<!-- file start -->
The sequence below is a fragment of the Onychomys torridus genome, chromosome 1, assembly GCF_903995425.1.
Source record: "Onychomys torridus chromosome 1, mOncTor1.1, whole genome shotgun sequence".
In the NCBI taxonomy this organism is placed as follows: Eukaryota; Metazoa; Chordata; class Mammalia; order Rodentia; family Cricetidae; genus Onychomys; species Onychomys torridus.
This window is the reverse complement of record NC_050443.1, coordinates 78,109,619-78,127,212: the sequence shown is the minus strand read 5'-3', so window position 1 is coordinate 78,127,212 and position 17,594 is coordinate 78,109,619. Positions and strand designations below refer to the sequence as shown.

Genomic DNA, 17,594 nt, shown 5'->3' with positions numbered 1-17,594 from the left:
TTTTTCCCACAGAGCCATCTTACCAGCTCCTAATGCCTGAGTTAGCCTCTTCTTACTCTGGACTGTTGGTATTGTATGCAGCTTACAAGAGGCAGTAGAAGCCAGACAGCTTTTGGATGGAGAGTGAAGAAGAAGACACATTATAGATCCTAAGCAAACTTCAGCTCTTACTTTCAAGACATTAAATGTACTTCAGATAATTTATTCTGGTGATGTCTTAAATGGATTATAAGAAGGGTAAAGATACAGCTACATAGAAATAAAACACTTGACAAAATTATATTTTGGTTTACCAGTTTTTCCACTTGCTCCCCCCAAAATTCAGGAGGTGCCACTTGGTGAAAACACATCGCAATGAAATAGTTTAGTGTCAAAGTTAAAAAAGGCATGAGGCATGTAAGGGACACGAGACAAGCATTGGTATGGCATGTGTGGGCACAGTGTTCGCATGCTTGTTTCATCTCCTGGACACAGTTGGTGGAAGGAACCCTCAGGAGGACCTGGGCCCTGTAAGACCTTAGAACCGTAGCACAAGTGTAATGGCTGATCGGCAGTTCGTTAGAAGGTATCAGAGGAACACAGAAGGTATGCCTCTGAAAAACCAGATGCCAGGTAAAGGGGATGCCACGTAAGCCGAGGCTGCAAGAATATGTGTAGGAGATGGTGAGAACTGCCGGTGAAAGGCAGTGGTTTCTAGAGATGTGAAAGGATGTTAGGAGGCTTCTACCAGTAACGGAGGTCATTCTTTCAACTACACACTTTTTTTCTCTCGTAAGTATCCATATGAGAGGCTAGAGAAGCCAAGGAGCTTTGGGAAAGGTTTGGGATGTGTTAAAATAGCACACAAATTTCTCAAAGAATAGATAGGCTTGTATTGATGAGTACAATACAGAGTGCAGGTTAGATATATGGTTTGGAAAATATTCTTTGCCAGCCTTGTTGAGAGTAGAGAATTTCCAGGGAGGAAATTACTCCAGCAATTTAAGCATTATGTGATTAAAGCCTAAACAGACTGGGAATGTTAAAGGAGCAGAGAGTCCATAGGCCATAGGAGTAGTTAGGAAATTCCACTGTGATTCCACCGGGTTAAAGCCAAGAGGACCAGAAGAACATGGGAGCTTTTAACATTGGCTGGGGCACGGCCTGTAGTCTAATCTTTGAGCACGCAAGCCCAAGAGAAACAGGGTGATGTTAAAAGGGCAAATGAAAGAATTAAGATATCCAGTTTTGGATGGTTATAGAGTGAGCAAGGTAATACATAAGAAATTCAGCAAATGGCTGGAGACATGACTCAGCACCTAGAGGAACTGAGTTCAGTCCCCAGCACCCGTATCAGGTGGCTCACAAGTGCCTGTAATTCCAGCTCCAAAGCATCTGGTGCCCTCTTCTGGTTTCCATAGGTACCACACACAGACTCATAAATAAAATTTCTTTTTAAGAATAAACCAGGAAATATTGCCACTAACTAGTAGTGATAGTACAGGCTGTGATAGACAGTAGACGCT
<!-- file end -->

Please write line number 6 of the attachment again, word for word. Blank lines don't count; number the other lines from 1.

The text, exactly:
TTTTTCCCACAGAGCCATCTTACCAGCTCCTAATGCCTGAGTTAGCCTCTTCTTACTCTGGACTGTTGGTATTGTATGCAGCTTACAAGAGGCAGTAGAAGCCAGACAGCTTTTGGATGGAGAGTGAAGAAGAAGACACATTATAGATCCTAAGCAAACTTCAGCTCTTACTTTCAAGACATTAAATGTACTTCAGATAATTTATTCTGGTGATGTCTTAAATGGATTATAAGAAGGGTAAAGATACAGCTACATAGAAATAAAACACTTGACAAAATTATATTTTGGTTTACCAGTTTTTCCACTTGCTCCCCCCAAAATTCAGGAGGTGCCACTTGGTGAAAACACATCGCAATGAAATAGTTTAGTGTCAAAGTTAAAAAAGGCATGAGGCATGTAAGGGACACGAGACAAGCATTGGTATGGCATGTGTGGGCACAGTGTTCGCATGCTTGTTTCATCTCCTGGACACAGTTGGTGGAAGGAACCCTCAGGAGGACCTGGGCCCTGTAAGACCTTAGAACCGTAGCACAAGTGTAATGGCTGATCGGCAGTTCGTTAGAAGGTATCAGAGGAACACAGAAGGTATGCCTCTGAAAAACCAGATGCCAGGTAAAGGGGATGCCACGTAAGCCGAGGCTGCAAGAATATGTGTAGGAGATGGTGAGAACTGCCGGTGAAAGGCAGTGGTTTCTAGAGATGTGAAAGGATGTTAGGAGGCTTCTACCAGTAACGGAGGTCATTCTTTCAACTACACACTTTTTTTCTCTCGTAAGTATCCATATGAGAGGCTAGAGAAGCCAAGGAGCTTTGGGAAAGGTTTGGGATGTGTTAAAATAGCACACAAATTTCTCAAAGAATAGATAGGCTTGTATTGATGAGTACAATACAGAGTGCAGGTTAGATATATGGTTTGGAAAATATTCTTTGCCAGCCTTGTTGAGAGTAGAGAATTTCCAGGGAGGAAATTACTCCAGCAATTTAAGCATTATGTGATTAAAGCCTAAACAGACTGGGAATGTTAAAGGAGCAGAGAGTCCATAGGCCATAGGAGTAGTTAGGAAATTCCACTGTGATTCCACCGGGTTAAAGCCAAGAGGACCAGAAGAACATGGGAGCTTTTAACATTGGCTGGGGCACGGCCTGTAGTCTAATCTTTGAGCACGCAAGCCCAAGAGAAACAGGGTGATGTTAAAAGGGCAAATGAAAGAATTAAGATATCCAGTTTTGGATGGTTATAGAGTGAGCAAGGTAATACATAAGAAATTCAGCAAATGGCTGGAGACATGACTCAGCACCTAGAGGAACTGAGTTCAGTCCCCAGCACCCGTATCAGGTGGCTCACAAGTGCCTGTAATTCCAGCTCCAAAGCATCTGGTGCCCTCTTCTGGTTTCCATAGGTACCACACACAGACTCATAAATAAAATTTCTTTTTAAGAATAAACCAGGAAATATTGCCACTAACTAGTAGTGATAGTACAGGCTGTGATAGACAGTAGACGCT